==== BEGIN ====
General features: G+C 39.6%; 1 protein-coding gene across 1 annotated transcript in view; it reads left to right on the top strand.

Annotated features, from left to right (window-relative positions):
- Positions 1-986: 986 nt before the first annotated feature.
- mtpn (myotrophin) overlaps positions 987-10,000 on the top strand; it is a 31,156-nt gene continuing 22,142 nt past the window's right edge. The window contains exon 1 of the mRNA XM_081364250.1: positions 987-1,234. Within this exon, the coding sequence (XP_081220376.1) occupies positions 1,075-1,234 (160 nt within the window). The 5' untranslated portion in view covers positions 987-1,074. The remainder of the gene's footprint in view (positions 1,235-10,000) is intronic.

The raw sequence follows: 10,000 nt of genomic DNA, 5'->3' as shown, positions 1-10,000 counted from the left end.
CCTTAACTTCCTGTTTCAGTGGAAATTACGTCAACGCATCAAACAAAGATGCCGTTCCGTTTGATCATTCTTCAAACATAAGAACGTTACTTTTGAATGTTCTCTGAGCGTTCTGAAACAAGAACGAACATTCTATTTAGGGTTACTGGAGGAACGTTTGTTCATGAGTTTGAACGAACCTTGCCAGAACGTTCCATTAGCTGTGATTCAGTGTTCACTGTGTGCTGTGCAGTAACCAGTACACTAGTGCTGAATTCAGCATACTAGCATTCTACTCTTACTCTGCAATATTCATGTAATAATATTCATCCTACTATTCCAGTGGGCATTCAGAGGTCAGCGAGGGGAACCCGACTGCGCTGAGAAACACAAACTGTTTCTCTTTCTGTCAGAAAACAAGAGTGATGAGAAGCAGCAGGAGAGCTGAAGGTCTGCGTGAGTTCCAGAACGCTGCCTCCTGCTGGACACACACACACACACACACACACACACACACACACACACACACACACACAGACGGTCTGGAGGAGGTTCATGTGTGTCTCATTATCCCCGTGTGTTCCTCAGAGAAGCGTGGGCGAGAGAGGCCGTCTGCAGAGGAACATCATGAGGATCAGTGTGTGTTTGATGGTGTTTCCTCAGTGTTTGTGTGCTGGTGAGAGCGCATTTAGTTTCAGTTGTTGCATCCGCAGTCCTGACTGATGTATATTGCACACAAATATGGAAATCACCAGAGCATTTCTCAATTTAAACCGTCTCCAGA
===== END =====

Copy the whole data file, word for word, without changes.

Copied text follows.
General features: G+C 39.6%; 1 protein-coding gene across 1 annotated transcript in view; it reads left to right on the top strand.

Annotated features, from left to right (window-relative positions):
- Positions 1-986: 986 nt before the first annotated feature.
- mtpn (myotrophin) overlaps positions 987-10,000 on the top strand; it is a 31,156-nt gene continuing 22,142 nt past the window's right edge. The window contains exon 1 of the mRNA XM_081364250.1: positions 987-1,234. Within this exon, the coding sequence (XP_081220376.1) occupies positions 1,075-1,234 (160 nt within the window). The 5' untranslated portion in view covers positions 987-1,074. The remainder of the gene's footprint in view (positions 1,235-10,000) is intronic.

The raw sequence follows: 10,000 nt of genomic DNA, 5'->3' as shown, positions 1-10,000 counted from the left end.
CCTTAACTTCCTGTTTCAGTGGAAATTACGTCAACGCATCAAACAAAGATGCCGTTCCGTTTGATCATTCTTCAAACATAAGAACGTTACTTTTGAATGTTCTCTGAGCGTTCTGAAACAAGAACGAACATTCTATTTAGGGTTACTGGAGGAACGTTTGTTCATGAGTTTGAACGAACCTTGCCAGAACGTTCCATTAGCTGTGATTCAGTGTTCACTGTGTGCTGTGCAGTAACCAGTACACTAGTGCTGAATTCAGCATACTAGCATTCTACTCTTACTCTGCAATATTCATGTAATAATATTCATCCTACTATTCCAGTGGGCATTCAGAGGTCAGCGAGGGGAACCCGACTGCGCTGAGAAACACAAACTGTTTCTCTTTCTGTCAGAAAACAAGAGTGATGAGAAGCAGCAGGAGAGCTGAAGGTCTGCGTGAGTTCCAGAACGCTGCCTCCTGCTGGACACACACACACACACACACACACACACACACACACACACACACACACACAGACGGTCTGGAGGAGGTTCATGTGTGTCTCATTATCCCCGTGTGTTCCTCAGAGAAGCGTGGGCGAGAGAGGCCGTCTGCAGAGGAACATCATGAGGATCAGTGTGTGTTTGATGGTGTTTCCTCAGTGTTTGTGTGCTGGTGAGAGCGCATTTAGTTTCAGTTGTTGCATCCGCAGTCCTGACTGATGTATATTGCACACAAATATGGAAATCACCAGAGCATTTCTCAATTTAAACCGTCTCCAGA